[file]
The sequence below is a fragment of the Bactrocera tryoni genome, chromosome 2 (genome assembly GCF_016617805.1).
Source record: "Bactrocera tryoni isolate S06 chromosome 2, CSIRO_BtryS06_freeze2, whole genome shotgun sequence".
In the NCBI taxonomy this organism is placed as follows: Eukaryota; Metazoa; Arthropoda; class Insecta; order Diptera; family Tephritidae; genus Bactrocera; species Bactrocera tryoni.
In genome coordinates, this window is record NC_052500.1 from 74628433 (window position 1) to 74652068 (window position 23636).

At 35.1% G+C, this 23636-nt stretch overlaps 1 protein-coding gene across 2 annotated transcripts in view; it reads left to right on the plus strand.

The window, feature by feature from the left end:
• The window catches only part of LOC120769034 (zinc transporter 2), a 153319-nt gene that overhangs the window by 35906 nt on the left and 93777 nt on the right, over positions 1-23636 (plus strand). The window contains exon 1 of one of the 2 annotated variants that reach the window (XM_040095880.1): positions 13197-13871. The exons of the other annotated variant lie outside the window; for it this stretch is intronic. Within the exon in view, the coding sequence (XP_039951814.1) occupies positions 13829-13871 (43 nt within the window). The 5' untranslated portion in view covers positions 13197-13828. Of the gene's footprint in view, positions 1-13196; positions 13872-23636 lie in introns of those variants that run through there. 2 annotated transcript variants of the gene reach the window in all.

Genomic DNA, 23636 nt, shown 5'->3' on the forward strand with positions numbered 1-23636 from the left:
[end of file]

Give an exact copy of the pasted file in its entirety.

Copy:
The sequence below is a fragment of the Bactrocera tryoni genome, chromosome 2 (genome assembly GCF_016617805.1).
Source record: "Bactrocera tryoni isolate S06 chromosome 2, CSIRO_BtryS06_freeze2, whole genome shotgun sequence".
In the NCBI taxonomy this organism is placed as follows: Eukaryota; Metazoa; Arthropoda; class Insecta; order Diptera; family Tephritidae; genus Bactrocera; species Bactrocera tryoni.
In genome coordinates, this window is record NC_052500.1 from 74628433 (window position 1) to 74652068 (window position 23636).

At 35.1% G+C, this 23636-nt stretch overlaps 1 protein-coding gene across 2 annotated transcripts in view; it reads left to right on the plus strand.

The window, feature by feature from the left end:
• The window catches only part of LOC120769034 (zinc transporter 2), a 153319-nt gene that overhangs the window by 35906 nt on the left and 93777 nt on the right, over positions 1-23636 (plus strand). The window contains exon 1 of one of the 2 annotated variants that reach the window (XM_040095880.1): positions 13197-13871. The exons of the other annotated variant lie outside the window; for it this stretch is intronic. Within the exon in view, the coding sequence (XP_039951814.1) occupies positions 13829-13871 (43 nt within the window). The 5' untranslated portion in view covers positions 13197-13828. Of the gene's footprint in view, positions 1-13196; positions 13872-23636 lie in introns of those variants that run through there. 2 annotated transcript variants of the gene reach the window in all.

Genomic DNA, 23636 nt, shown 5'->3' on the forward strand with positions numbered 1-23636 from the left: